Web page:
Motor Skills Disorders: Marked impairments in the development of motor coordination such that the impairment interferes with activities of daily living. (From DSM-V)Motor Skills: Performance of complex motor acts.Motor Cortex: Area of the FRONTAL LOBE concerned with primary motor control located in the dorsal PRECENTRAL GYRUS immediately anterior to the central sulcus. It is comprised of three areas: the primary motor cortex located on the anterior paracentral lobule on the medial surface of the brain; the premotor cortex located anterior to the primary motor cortex; and the supplementary motor area located on the midline surface of the hemisphere anterior to the primary motor cortex.Learning: Relatively permanent change in behavior that is the result of past experience or practice. The concept includes the acquisition of knowledge.Motor Neurons: Neurons which activate MUSCLE CELLS.Evoked Potentials, Motor: The electrical response evoked in a muscle or motor nerve by electrical or magnetic stimulation. Common methods of stimulation are by transcranial electrical and TRANSCRANIAL MAGNETIC STIMULATION. It is often used for monitoring during neurosurgery.Motor Activity: The physical activity of a human or an animal as a behavioral phenomenon.Practice (Psychology): Performance of an act one or more times, with a view to its fixation or improvement; any performance of an act or behavior that leads to learning.Psychomotor Performance: The coordination of a sensory or ideational (cognitive) process and a motor activity.Movement: The act, process, or result of passing from one place or position to another. It differs from LOCOMOTION in that locomotion is restricted to the passing of the whole body from one place to another, while movement encompasses both locomotion but also a change of the position of the whole body or any of its parts. Movement may be used with reference to humans, vertebrate and invertebrate animals, and microorganisms. Differentiate also from MOTOR ACTIVITY, movement associated with behavior.Bipolar Disorder: A major affective disorder marked by severe mood swings (manic or major depressive episodes) and a tendency to remission and recurrence.Serial Learning: Learning to make a series of responses in exact order.Movement Disorders: Syndromes which feature DYSKINESIAS as a cardinal manifestation of the disease process. Included in this category are degenerative, hereditary, post-infectious, medication-induced, post-inflammatory, and post-traumatic conditions.Child Development: The continuous sequential physiological and psychological maturing of an individual from birth up to but not including ADOLESCENCE.Task Performance and Analysis: The detailed examination of observable activity or behavior associated with the execution or completion of a required function or unit of work.Mental Disorders: Psychiatric illness or diseases manifested by breakdowns in the adaptational process expressed primarily as abnormalities of thought, feeling, and behavior producing either distress or impairment of function.Anxiety Disorders: Persistent and disabling ANXIETY.Molecular Motor Proteins: Proteins that are involved in or cause CELL MOVEMENT such as the rotary structures (flagellar motor) or the structures whose movement is directed along cytoskeletal filaments (MYOSIN; KINESIN; and DYNEIN motor families).Mood Disorders: Those disorders that have a disturbance in mood as their predominant feature.Functional Laterality: Behavioral manifestations of cerebral dominance in which there is preferential use and superior functioning of either the left or the right side, as in the preferred use of the right hand or right foot.Forelimb: A front limb of a quadruped. (The Random House College Dictionary, 1980)Neuronal Plasticity: The capacity of the NERVOUS SYSTEM to change its reactivity as the result of successive activations.Reaction Time: The time from the onset of a stimulus until a response is observed.Rotarod Performance Test: A performance test based on forced MOTOR ACTIVITY on a rotating rod, usually by a rodent. Parameters include the riding time (seconds) or endurance. Test is used to evaluate balance and coordination of the subjects, particular in experimental animal models for neurological disorders and drug effects.Hand: The distal part of the arm beyond the wrist in humans and primates, that includes the palm, fingers, and thumb.Developmental Disabilities: Disorders in which there is a delay in development based on that expected for a given age level or stage of development. These impairments or disabilities originate before age 18, may be expected to continue indefinitely, and constitute a substantial impairment. Biological and nonbiological factors are involved in these disorders. (From American Psychiatric Glossary, 6th ed)Neuropsychological Tests: Tests designed to assess neurological function associated with certain behaviors. They are used in diagnosing brain dysfunction or damage and central nervous system disorders or injury.Psychomotor Disorders: Abnormalities of motor function that are associated with organic and non-organic cognitive disorders.Analysis of Variance: A statistical technique that isolates and assesses the contributions of categorical independent variables to variation in the mean of a continuous dependent variable.Transcranial Magnetic Stimulation: A technique that involves the use of electrical coils on the head to generate a brief magnetic field which reaches the CEREBRAL CORTEX. It is coupled with ELECTROMYOGRAPHY response detection to assess cortical excitability by the threshold required to induce MOTOR EVOKED POTENTIALS. This method is also used for BRAIN MAPPING, to study NEUROPHYSIOLOGY, and as a substitute for ELECTROCONVULSIVE THERAPY for treating DEPRESSION. Induction of SEIZURES limits its clinical usage.Transfer (Psychology): Change in learning in one situation due to prior learning in another situation. The transfer can be positive (with second learning improved by first) or negative (where the reverse holds).Diagnostic and Statistical Manual of Mental Disorders: Categorical classification of MENTAL DISORDERS based on criteria sets with defining features. It is produced by the American Psychiatric Association. (DSM-IV, page xxii)Fingers: Four or five slender jointed digits in humans and primates, attached to each HAND.Memory: Complex mental function having four distinct phases: (1) memorizing or learning, (2) retention, (3) recall, and (4) recognition. Clinically, it is usually subdivided into immediate, recent, and remote memory.Cognition: Intellectual or mental process whereby an organism obtains knowledge.Language Development: The gradual expansion in complexity and meaning of symbols and sounds as perceived and interpreted by the individual through a maturational and learning process. Stages in development include babbling, cooing, word imitation with cognition, and use of short sentences.Electromyography: Recording of the changes in electric potential of muscle by means of surface or needle electrodes.Apraxias: A group of cognitive disorders characterized by the inability to perform previously learned skills that cannot be attributed to deficits of motor or sensory function. The two major subtypes of this condition are ideomotor (see APRAXIA, IDEOMOTOR) and ideational apraxia, which refers to loss of the ability to mentally formulate the processes involved with performing an action. For example, dressing apraxia may result from an inability to mentally formulate the act of placing clothes on the body. Apraxias are generally associated with lesions of the dominant PARIETAL LOBE and supramarginal gyrus. (From Adams et al., Principles of Neurology, 6th ed, pp56-7)Cognition Disorders: Disturbances in mental processes related to learning, thinking, reasoning, and judgment.Paresis: A general term referring to a mild to moderate degree of muscular weakness, occasionally used as a synonym for PARALYSIS (severe or complete loss of motor function). In the older literature, paresis often referred specifically to paretic neurosyphilis (see NEUROSYPHILIS). "General paresis" and "general paralysis" may still carry that connotation. Bilateral lower extremity paresis is referred to as PARAPARESIS.Brain Mapping: Imaging techniques used to colocalize sites of brain functions or physiological activity with brain structures.Retention (Psychology): The persistence to perform a learned behavior (facts or experiences) after an interval has elapsed in which there has been no performance or practice of the behavior.Knowledge of Results (Psychology): A principle that learning is facilitated when the learner receives immediate evaluation of learning performance. The concept also hypothesizes that learning is facilitated when the learner is promptly informed whether a response is correct, and, if incorrect, of the direction of error.Clinical Competence: The capability to perform acceptably those duties directly related to patient care.Brain: The part of CENTRAL NERVOUS SYSTEM that is contained within the skull (CRANIUM). Arising from the NEURAL TUBE, the embryonic brain is comprised of three major parts including PROSENCEPHALON (the forebrain); MESENCEPHALON (the midbrain); and RHOMBENCEPHALON (the hindbrain). The developed brain consists of CEREBRUM; CEREBELLUM; and other structures in the BRAIN STEM.Time Factors: Elements of limited time intervals, contributing to particular results or situations.Attention Deficit Disorder with Hyperactivity: A behavior disorder originating in childhood in which the essential features are signs of developmentally inappropriate inattention, impulsivity, and hyperactivity. Although most individuals have symptoms of both inattention and hyperactivity-impulsivity, one or the other pattern may be predominant. The disorder is more frequent in males than females. Onset is in childhood. Symptoms often attenuate during late adolescence although a minority experience the full complement of symptoms into mid-adulthood. (From DSM-V)Depressive Disorder, Major: Marked depression appearing in the involution period and characterized by hallucinations, delusions, paranoia, and agitation.Autistic Disorder: A disorder beginning in childhood. It is marked by the presence of markedly abnormal or impaired development in social interaction and communication and a markedly restricted repertoire of activity and interest. Manifestations of the disorder vary greatly depending on the developmental level and chronological age of the individual. (DSM-V)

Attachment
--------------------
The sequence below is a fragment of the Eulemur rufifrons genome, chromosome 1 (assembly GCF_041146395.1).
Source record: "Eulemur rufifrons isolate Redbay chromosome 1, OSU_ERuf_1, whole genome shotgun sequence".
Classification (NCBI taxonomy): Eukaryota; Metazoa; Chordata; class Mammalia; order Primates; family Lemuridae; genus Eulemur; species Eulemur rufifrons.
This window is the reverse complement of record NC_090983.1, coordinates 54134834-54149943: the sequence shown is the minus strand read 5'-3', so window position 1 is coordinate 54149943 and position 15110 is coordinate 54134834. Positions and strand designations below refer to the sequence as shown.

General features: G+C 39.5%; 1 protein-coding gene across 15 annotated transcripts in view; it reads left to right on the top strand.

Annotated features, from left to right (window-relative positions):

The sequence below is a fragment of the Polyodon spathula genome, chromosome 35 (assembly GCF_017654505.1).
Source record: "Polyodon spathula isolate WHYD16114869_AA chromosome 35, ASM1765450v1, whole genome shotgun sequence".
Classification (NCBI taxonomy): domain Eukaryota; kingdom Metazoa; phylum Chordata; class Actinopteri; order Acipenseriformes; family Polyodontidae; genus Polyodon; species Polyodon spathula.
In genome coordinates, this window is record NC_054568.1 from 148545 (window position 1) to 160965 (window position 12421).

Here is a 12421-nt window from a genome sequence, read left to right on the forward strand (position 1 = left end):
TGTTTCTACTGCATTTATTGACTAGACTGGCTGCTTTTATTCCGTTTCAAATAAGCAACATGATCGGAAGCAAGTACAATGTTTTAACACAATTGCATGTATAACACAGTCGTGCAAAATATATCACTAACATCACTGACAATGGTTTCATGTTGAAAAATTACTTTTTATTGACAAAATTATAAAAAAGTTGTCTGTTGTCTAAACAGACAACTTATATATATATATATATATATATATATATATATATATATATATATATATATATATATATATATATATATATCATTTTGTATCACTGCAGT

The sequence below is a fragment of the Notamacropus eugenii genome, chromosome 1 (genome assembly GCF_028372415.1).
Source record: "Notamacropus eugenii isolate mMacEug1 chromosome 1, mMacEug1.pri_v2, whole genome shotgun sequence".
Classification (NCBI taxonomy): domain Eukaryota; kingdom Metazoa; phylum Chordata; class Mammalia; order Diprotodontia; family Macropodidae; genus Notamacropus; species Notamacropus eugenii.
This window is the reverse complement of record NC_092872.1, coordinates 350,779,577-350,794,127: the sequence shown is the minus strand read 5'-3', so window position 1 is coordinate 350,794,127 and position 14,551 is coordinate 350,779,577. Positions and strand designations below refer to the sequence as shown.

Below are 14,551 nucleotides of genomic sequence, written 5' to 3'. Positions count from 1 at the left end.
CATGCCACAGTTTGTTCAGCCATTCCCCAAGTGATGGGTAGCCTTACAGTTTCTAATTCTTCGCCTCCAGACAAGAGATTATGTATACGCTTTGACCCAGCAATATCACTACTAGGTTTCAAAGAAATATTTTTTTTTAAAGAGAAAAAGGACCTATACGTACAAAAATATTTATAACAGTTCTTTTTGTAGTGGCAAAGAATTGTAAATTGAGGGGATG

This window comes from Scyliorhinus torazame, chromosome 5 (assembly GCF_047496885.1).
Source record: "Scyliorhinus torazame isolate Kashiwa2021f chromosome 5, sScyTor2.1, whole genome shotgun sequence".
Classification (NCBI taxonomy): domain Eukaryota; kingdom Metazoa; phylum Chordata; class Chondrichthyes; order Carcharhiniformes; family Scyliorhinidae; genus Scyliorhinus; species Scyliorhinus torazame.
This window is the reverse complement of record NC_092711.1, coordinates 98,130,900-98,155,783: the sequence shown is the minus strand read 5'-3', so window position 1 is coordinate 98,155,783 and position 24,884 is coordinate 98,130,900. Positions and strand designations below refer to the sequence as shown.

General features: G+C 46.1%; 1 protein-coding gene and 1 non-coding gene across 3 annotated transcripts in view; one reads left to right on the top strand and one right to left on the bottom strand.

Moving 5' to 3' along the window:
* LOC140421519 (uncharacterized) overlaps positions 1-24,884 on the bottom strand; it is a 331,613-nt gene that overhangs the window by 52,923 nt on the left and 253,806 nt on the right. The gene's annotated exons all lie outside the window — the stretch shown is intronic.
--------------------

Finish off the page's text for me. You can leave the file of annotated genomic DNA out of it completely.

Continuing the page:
The Focus Foundation: The Focus Foundation, located in Davidsonville, Maryland, is a research agency that identifies and helps children who have X & Y Variations (also called X & Y chromosomal variations), dyslexia and/or developmental coordination disorder, conditions that lead to language-based disabilities, motor planning deficits, reading dysfunction, and attention and behavioral disorders. The Focus Foundation believes that through increased awareness, early identification and syndrome-specific treatment, children with these conditions can reach their full potential.Adult interaction with infants: When adults come into contact with infants, it is unlikely that they would be able to have a proper conversation, as the infant would not know enough about pop culture or general knowledge to create a stimulating conversation for the adult. Also, the adult may not understand baby-language and cannot relate to their situation properly.Renshaw cell: Renshaw cells are inhibitory interneurons found in the gray matter of the spinal cord, and are associated in two ways with an alpha motor neuron.Tower of Babel (M. C. Escher): Tower of Babel is a 1928 woodcut by M. C.Voluntary Parenthood League: The Voluntary Parenthood League (VPL) was an organization that advocated for contraception during the birth control movement in the United States. The VPL was founded in 1919 by Mary Dennett.Bipolar disorderSequence learning: In cognitive psychology, sequence learning is inherent to human ability because it is an integrated part of conscious and nonconscious learning as well as activities. Sequences of information or sequences of actions are used in various everyday tasks: "from sequencing sounds in speech, to sequencing movements in typing or playing instruments, to sequencing actions in driving an automobile.The Movement Disorder SocietyDavid Rees Griffiths: David Rees Griffiths (November 6, 1882 – December 17, 1953), also known by his bardic name of Amanwy, was a Welsh poet, and an older brother of politician Jim Griffiths.Mental disorderSocial anxiety disorderMolecular motor: Molecular motors are biological molecular machines that are the essential agents of movement in living organisms. In general terms, a motor may be defined as a device that consumes energy in one form and converts it into motion or mechanical work; for example, many protein-based molecular motors harness the chemical free energy released by the hydrolysis of ATP in order to perform mechanical work.Cerebral hemisphere: The vertebrate cerebrum (brain) is formed by two cerebral hemispheres that are separated by a groove, the medial longitudinal fissure. The brain can thus be described as being divided into left and right cerebral hemispheres.Homeostatic plasticity: In neuroscience, homeostatic plasticity refers to the capacity of neurons to regulate their own excitability relative to network activity, a compensatory adjustment that occurs over the timescale of days. Synaptic scaling has been proposed as a potential mechanism of homeostatic plasticity.I-LIMB Hand: The i-LIMB Hand is the brand name of world's first commercially available bionic hand invented by David Gow and his team at the Bioengineering Centre of the Princess Margaret Rose Hospital in Edinburgh, and manufactured by Touch Bionics. The articulating prosthetic hand has individually powered digits and thumb and has a choice of grips.Developmental Disability (California): In California, Developmental Disabilitymeans a disability that is attributable to mental retardation], [[cerebral palsy, epilepsy, autism, or disabling conditions found to be closely related to mental retardation or to require treatment similar to that required for individuals with mental retardation.Repeatable Battery for the Assessment of Neuropsychological Status: The Repeatable Battery for the Assessment of Neuropsychological Status is a neuropsychological assessment initially introduced in 1998. It consists of ten subtests which give five scores, one for each of the five domains tested (immediate memory, visuospatial/constructional, language, attention, delayed memory).Neurotechnology: Neurotechnology is any technology that has a fundamental influence on how people understand the brain and various aspects of consciousness, thought, and higher order activities in the brain. It also includes technologies that are designed to improve and repair brain function and allow researchers and clinicians to visualize the brain.SchizophreniaFive Fingers GroupExplicit memory: Explicit memory is the conscious, intentional recollection of previous experiences and information. People use explicit memory throughout the day, such as remembering the time of an appointment or recollecting an event from years ago.Cognitive skill: Cognitive functioning is a term referring to a human’s ability to process to (thoughts) that should not deplete on a large scale in healthy individuals. Cognition mainly refers to things like memory, the ability to learn new information, speech, understanding of written material.Language pedagogy: Language education may take place as a general school subject, in a specialized language school, or out of school with a rich selection of proprietary methods online and in books, CDs and DVDs. There are many methods of teaching languages.Aging movement control: Normal aging movement control in humans is about the changes on the muscles, motor neurons, nerves, sensory functions, gait, fatigue, visual and manual responses, in men and women as they get older but who do not have neurological, muscular (atrophy, dystrophy...) or neuromuscular disorder.Oculomotor apraxia: Oculomotor apraxia (OMA), also known as Cogan ocular motor apraxia or saccadic initiation failure (SIF) is the absence or defect of controlled, voluntary, and purposeful eye movement.Tada, M, Yokoseki, A, Sato, T, Makifuchi, T, Onodera, O.Postoperative cognitive dysfunction: Postoperative cognitive dysfunction (POCD) is a short-term decline in cognitive function (especially in memory and executive functions) that may last from a few days to a few weeks after surgery. In rare cases, this disorder may persist for several months after major surgery.Representativeness heuristic: The representativeness heuristic is used when making judgments about the probability of an event under uncertainty. It is one of a group of heuristics (simple rules governing judgment or decision-making) proposed by psychologists Amos Tversky and Daniel Kahneman in the early 1970s.Temporal analysis of products: Temporal Analysis of Products (TAP), (TAP-2), (TAP-3) is an experimental technique for studyingAdult attention deficit hyperactivity disorderBrexpiprazoleFocus on Autism and Other Developmental Disabilities: Focus on Autism and Other Developmental Disabilities is a peer-reviewed academic journal covering the field of special education. The editors-in-chief are Alisa K.